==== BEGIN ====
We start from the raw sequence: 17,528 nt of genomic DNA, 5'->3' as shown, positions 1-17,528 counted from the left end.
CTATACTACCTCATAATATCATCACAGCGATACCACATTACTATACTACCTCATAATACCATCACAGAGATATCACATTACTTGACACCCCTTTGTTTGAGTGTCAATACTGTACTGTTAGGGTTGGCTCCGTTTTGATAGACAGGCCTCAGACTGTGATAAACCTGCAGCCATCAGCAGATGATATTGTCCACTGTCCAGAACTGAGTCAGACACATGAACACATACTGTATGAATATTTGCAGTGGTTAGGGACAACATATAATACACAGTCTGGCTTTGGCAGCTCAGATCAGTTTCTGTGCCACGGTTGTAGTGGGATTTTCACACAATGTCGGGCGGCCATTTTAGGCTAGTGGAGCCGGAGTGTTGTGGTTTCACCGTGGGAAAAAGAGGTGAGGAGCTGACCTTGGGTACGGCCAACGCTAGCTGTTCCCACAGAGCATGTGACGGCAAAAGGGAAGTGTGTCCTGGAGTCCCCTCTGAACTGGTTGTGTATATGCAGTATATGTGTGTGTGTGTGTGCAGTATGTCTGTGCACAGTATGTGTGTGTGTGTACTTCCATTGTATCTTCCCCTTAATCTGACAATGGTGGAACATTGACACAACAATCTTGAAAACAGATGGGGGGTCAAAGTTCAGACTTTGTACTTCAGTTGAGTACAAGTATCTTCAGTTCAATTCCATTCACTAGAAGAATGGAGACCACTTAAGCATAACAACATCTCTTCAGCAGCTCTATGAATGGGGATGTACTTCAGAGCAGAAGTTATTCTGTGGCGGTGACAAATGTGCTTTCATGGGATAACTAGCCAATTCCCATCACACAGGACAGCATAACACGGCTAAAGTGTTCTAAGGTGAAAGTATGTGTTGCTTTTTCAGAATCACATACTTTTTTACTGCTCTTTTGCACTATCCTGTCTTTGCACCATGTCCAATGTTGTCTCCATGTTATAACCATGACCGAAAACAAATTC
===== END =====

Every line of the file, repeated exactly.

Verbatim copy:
We start from the raw sequence: 17,528 nt of genomic DNA, 5'->3' as shown, positions 1-17,528 counted from the left end.
CTATACTACCTCATAATATCATCACAGCGATACCACATTACTATACTACCTCATAATACCATCACAGAGATATCACATTACTTGACACCCCTTTGTTTGAGTGTCAATACTGTACTGTTAGGGTTGGCTCCGTTTTGATAGACAGGCCTCAGACTGTGATAAACCTGCAGCCATCAGCAGATGATATTGTCCACTGTCCAGAACTGAGTCAGACACATGAACACATACTGTATGAATATTTGCAGTGGTTAGGGACAACATATAATACACAGTCTGGCTTTGGCAGCTCAGATCAGTTTCTGTGCCACGGTTGTAGTGGGATTTTCACACAATGTCGGGCGGCCATTTTAGGCTAGTGGAGCCGGAGTGTTGTGGTTTCACCGTGGGAAAAAGAGGTGAGGAGCTGACCTTGGGTACGGCCAACGCTAGCTGTTCCCACAGAGCATGTGACGGCAAAAGGGAAGTGTGTCCTGGAGTCCCCTCTGAACTGGTTGTGTATATGCAGTATATGTGTGTGTGTGTGTGCAGTATGTCTGTGCACAGTATGTGTGTGTGTGTACTTCCATTGTATCTTCCCCTTAATCTGACAATGGTGGAACATTGACACAACAATCTTGAAAACAGATGGGGGGTCAAAGTTCAGACTTTGTACTTCAGTTGAGTACAAGTATCTTCAGTTCAATTCCATTCACTAGAAGAATGGAGACCACTTAAGCATAACAACATCTCTTCAGCAGCTCTATGAATGGGGATGTACTTCAGAGCAGAAGTTATTCTGTGGCGGTGACAAATGTGCTTTCATGGGATAACTAGCCAATTCCCATCACACAGGACAGCATAACACGGCTAAAGTGTTCTAAGGTGAAAGTATGTGTTGCTTTTTCAGAATCACATACTTTTTTACTGCTCTTTTGCACTATCCTGTCTTTGCACCATGTCCAATGTTGTCTCCATGTTATAACCATGACCGAAAACAAATTC